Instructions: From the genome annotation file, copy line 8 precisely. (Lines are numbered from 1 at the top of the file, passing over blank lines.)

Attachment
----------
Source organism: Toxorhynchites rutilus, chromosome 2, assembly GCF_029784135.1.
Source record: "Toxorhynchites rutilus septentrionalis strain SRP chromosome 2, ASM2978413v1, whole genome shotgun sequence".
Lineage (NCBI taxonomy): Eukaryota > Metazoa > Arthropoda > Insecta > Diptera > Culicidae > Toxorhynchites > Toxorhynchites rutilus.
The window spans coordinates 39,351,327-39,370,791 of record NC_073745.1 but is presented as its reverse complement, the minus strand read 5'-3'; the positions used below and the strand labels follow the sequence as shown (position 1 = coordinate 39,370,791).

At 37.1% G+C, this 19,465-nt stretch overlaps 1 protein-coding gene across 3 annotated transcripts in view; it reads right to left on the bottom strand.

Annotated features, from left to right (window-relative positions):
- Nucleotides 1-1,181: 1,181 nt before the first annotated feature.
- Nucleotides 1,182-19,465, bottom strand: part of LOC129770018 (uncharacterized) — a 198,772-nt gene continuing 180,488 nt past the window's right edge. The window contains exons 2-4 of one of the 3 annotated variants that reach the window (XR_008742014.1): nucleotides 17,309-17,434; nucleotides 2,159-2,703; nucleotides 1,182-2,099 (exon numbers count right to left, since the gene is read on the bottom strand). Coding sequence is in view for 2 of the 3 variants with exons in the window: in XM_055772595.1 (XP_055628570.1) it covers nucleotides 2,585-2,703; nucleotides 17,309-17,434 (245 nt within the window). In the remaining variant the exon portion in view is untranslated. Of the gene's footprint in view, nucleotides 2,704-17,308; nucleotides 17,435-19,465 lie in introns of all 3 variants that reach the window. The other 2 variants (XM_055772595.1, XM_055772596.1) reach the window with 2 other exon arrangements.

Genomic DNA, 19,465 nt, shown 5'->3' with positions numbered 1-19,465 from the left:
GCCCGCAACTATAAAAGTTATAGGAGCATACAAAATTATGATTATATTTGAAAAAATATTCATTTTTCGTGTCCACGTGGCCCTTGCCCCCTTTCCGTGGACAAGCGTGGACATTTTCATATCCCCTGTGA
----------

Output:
- Nucleotides 1,182-19,465, bottom strand: part of LOC129770018 (uncharacterized) — a 198,772-nt gene continuing 180,488 nt past the window's right edge. The window contains exons 2-4 of one of the 3 annotated variants that reach the window (XR_008742014.1): nucleotides 17,309-17,434; nucleotides 2,159-2,703; nucleotides 1,182-2,099 (exon numbers count right to left, since the gene is read on the bottom strand). Coding sequence is in view for 2 of the 3 variants with exons in the window: in XM_055772595.1 (XP_055628570.1) it covers nucleotides 2,585-2,703; nucleotides 17,309-17,434 (245 nt within the window). In the remaining variant the exon portion in view is untranslated. Of the gene's footprint in view, nucleotides 2,704-17,308; nucleotides 17,435-19,465 lie in introns of all 3 variants that reach the window. The other 2 variants (XM_055772595.1, XM_055772596.1) reach the window with 2 other exon arrangements.